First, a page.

This brings me to another reason I was angry (and am again, now that I write). Out of the many horrors we humans perpetrate on each other, or willfully ignore, why is THIS type of incident the one that gets all the attention?
Let me give you some examples of other horrors deserving of attention and outrage, off the top of my head:
- 46,800 people die each year in the U.S. from traffic accidents (by comparison, 18,300 from homicide)
- Sleepy (often overworked and stressed out) drivers kill 1,500 people and injure 40,000 in the U.S. each year
- Drunk drivers kill 10,300 people per year in the U.S.
- One of my favorites: 90,000 people are killed each year in hospitals either through preventable medical error or hospital-acquired infections. That’s the conservative estimate (I’ve seen numbers up to 178,000). This is the equivalent of 9/11 happening 32 times each year!
- 50,000 people have been killed in Mexico since 2006 in the drug wars there, largely fueled by U.S. Americans’ demand for drugs.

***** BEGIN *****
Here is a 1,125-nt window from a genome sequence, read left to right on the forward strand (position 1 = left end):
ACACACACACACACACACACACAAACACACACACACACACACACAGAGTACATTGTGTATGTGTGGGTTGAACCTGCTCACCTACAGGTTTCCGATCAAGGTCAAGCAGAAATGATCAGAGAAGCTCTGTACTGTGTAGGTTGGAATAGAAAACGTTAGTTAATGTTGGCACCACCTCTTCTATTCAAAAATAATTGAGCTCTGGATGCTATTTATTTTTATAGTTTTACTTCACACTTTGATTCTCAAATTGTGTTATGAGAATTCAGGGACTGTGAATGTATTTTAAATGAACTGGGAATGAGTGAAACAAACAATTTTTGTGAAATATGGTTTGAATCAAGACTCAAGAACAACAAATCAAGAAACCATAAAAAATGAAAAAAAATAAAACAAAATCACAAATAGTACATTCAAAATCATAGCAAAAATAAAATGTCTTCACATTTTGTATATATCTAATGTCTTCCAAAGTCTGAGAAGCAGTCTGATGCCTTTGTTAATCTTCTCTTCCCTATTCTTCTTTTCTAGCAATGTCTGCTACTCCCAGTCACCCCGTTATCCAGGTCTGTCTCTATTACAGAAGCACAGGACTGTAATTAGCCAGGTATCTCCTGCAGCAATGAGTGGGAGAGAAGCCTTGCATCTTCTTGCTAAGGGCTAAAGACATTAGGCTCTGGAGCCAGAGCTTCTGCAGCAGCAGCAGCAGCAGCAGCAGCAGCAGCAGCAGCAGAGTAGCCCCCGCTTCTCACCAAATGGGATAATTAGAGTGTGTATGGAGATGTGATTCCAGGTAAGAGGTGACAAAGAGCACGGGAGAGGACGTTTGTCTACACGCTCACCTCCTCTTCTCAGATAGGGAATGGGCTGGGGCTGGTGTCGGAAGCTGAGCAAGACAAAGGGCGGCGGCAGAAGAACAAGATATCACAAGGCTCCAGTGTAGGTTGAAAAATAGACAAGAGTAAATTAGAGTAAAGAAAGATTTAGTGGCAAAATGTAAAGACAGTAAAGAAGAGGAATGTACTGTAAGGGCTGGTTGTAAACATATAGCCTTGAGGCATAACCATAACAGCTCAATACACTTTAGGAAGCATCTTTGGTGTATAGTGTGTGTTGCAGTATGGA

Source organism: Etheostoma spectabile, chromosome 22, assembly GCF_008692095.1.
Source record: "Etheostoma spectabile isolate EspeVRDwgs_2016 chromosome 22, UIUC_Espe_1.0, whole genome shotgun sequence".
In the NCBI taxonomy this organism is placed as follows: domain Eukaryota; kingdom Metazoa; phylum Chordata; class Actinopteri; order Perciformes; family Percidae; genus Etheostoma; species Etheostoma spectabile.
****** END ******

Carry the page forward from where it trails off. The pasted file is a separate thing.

- 5-15 million children die of starvation each year on Earth, a planet fully capable of feeding everyone, but whose human inhabitants create tremendous disparities in the distribution of its resources (we’d need 5-6 more Earths to support every human living like a U.S. American, for instance).
Evil you say? I think some of these qualify. So why isn’t anyone clamoring to get rid of cars, or to redistribute wealth so not one more child starves? What about a real uprising about the immorality of our healthcare system, or widespread alarm about all the Mexicans we are murdering and torturing with our drug use (not to mention the damage we are doing to ourselves)?
And hey while we’re at it, what about a media firestorm, personal presidential visits, and demands for justice about Enron’s implosion, Bernie Madoff’s crimes, or the subprime loan fiasco? These kinds of “white collar crimes” have affected millions of people in ways their descendants will feel for generations, and defunded incredible, creative, world changing projects.